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Credit Scores and Car Loans

by Traci Benoit
March 21, 2009

Getting a car loan is greatly impacted by your credit score. The rate you are able to get for your auto financing is largely a result of your score, as are your chances of being approved for a loan at all. A credit score that has been impacted by a few late payments or a defaulted credit account can often mean the difference between getting a car loan at a good rate and being denied for any financing.

Your personal credit report is full of details about your credit history. There are three main companies that keep these reports: Experian, Equifax and Trans-Union. All three of these companies send your credit history information to any lender who requests them when you apply for a loan or other credit. The information they send to lenders tells them how much risk you would present to them if they were to give you the loan. If you have a poor credit history, a lender will see that there is a lot of risk involved with lending you money. This results in a higher interest rate to cover that risk. But often, it results in simply being denied for the loan.

With a better credit rating, the lender has less risk involved in the transaction. With a better chance of being paid back for the money loaned, the lender can afford to charge a smaller interest rate and will still make money on the deal. This makes it extremely beneficial to have the best interest rate possible in order to be eligible for better interest rates and to be able to borrow money when you need to purchase a car.

While the benefits of having good credit and the negative effects of having bad credit are something that many consumers are familiar with, what isn't as well known is that many times, the interest rate you are offered is negotiable. You don't necessarily have to accept the first interest rate offered to you on a car loan. You can counteroffer with a smaller rate and see if the lender is willing to deal. If you stick to the rate you want, you may be able to get it from your lender.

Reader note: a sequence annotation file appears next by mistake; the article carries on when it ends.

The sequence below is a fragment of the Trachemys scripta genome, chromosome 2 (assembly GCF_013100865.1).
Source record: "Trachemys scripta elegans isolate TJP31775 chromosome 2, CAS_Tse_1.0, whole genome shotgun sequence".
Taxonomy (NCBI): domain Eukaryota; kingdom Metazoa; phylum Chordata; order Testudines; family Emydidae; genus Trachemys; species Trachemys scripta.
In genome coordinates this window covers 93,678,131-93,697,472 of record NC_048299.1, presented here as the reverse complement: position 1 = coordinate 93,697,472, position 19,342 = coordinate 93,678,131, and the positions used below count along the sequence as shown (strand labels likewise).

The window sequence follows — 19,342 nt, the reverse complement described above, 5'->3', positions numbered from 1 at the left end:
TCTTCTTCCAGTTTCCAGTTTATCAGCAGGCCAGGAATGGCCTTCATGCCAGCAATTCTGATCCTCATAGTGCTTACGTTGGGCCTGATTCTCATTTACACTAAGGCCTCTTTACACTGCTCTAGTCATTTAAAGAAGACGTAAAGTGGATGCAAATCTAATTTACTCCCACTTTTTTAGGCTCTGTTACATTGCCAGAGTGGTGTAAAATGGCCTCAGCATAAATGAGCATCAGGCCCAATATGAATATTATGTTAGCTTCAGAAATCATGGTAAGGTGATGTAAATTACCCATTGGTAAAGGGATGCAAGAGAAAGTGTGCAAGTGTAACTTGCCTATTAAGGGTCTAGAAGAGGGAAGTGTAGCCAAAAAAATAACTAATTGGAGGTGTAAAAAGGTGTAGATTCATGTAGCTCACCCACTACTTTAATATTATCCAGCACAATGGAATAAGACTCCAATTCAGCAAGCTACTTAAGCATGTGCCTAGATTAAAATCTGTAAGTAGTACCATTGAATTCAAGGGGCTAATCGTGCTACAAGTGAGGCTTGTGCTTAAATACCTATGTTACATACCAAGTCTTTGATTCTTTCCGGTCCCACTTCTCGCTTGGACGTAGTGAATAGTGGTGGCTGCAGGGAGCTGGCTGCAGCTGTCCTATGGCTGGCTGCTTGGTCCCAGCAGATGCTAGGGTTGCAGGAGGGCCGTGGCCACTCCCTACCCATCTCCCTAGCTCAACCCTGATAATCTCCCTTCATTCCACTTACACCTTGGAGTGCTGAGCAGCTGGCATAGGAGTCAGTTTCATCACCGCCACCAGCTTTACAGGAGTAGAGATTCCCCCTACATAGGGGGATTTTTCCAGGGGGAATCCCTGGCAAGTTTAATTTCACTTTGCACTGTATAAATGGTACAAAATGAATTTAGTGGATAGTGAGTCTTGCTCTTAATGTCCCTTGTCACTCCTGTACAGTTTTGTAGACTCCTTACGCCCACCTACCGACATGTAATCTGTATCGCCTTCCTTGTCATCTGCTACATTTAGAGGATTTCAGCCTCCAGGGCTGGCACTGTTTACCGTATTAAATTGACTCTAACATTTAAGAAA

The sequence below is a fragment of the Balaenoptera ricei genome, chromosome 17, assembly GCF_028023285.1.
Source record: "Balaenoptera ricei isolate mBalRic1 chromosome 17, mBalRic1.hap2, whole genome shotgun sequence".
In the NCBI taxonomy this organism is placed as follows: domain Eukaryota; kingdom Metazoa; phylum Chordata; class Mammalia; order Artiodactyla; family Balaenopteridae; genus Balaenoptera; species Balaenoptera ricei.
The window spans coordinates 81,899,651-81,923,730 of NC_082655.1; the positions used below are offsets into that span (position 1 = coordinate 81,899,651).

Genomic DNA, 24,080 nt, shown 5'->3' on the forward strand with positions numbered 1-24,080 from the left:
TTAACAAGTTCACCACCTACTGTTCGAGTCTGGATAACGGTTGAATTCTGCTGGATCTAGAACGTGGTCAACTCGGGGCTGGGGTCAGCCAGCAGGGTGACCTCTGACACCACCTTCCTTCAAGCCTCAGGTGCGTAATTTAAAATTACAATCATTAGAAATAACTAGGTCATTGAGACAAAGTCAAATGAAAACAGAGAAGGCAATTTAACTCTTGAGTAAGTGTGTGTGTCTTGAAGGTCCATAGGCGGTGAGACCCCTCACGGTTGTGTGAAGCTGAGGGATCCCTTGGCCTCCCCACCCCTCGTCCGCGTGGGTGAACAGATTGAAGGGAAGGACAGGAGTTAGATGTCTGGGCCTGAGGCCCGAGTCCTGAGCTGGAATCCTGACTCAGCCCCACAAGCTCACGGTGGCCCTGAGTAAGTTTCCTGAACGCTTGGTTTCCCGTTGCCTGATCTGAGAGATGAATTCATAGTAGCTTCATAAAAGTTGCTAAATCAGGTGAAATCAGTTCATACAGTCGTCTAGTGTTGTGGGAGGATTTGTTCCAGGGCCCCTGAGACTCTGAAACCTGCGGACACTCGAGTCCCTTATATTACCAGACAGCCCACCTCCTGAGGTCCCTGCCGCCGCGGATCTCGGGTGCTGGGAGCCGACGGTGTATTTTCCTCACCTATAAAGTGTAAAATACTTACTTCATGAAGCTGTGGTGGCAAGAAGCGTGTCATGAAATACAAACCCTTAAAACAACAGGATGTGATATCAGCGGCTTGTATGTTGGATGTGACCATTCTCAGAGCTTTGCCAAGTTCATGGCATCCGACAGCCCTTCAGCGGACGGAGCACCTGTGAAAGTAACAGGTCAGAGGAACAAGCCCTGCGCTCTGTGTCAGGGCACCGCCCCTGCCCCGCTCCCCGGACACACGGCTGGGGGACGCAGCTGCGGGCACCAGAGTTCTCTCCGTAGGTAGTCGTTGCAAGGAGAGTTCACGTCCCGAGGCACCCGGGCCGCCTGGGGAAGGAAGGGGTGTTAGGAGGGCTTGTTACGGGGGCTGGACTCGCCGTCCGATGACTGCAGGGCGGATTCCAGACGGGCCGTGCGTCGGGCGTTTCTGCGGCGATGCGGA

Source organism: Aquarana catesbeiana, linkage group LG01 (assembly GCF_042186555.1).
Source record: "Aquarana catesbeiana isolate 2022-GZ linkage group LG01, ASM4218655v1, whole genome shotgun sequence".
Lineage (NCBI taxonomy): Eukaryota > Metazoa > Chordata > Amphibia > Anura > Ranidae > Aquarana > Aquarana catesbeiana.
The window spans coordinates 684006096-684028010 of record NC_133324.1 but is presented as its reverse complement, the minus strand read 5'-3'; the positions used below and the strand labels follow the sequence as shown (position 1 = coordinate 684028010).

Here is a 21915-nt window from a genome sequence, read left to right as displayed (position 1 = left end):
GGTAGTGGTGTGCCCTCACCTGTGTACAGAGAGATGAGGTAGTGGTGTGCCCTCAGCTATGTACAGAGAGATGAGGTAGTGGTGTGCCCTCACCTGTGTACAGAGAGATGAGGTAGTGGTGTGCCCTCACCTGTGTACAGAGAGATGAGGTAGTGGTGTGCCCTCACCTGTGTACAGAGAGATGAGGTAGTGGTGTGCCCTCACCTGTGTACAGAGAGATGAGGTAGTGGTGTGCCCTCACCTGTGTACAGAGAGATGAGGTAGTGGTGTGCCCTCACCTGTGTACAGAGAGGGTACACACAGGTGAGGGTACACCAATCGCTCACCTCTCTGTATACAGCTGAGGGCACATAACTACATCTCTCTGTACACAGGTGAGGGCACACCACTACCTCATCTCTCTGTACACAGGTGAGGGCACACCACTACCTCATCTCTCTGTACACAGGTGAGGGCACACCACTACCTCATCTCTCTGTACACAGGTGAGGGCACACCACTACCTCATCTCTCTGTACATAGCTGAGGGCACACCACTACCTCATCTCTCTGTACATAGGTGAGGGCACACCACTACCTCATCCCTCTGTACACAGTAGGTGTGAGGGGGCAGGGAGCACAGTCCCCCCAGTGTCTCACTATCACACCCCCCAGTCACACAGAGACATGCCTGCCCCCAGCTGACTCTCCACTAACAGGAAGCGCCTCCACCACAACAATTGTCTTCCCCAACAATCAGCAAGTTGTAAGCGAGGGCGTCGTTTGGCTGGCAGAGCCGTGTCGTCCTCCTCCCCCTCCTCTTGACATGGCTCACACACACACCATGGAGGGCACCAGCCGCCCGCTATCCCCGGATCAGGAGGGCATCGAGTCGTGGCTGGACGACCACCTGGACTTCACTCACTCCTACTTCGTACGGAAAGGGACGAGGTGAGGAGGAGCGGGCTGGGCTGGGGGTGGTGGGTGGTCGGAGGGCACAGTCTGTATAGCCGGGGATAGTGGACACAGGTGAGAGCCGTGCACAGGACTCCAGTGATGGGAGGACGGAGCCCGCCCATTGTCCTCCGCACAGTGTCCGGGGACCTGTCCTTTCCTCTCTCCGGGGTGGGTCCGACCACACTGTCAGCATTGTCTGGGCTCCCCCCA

Before you ask for financing at a car dealership, make sure you are familiar with your credit score and that you know what's on your credit report. One helpful way of getting a better financing rate is to get your own copy of your credit report and then to bring that to the dealership with you. This will allow you to see what positives and negatives are on your report and to combat a bad interest rate with information from your report. This can help you to negotiate a better rate with the dealership. If there is no reason for a high interest rate, you will be able to point out your positive credit history. If your credit is average or has a few negatives, you can still use the report to point out the good aspects of your credit history.

Financing a new car is sometimes the most confusing aspect of the whole buying process. Autotropolis shows you what options you have in financing a new car as well as showing you what type of rates and payments you should expect.


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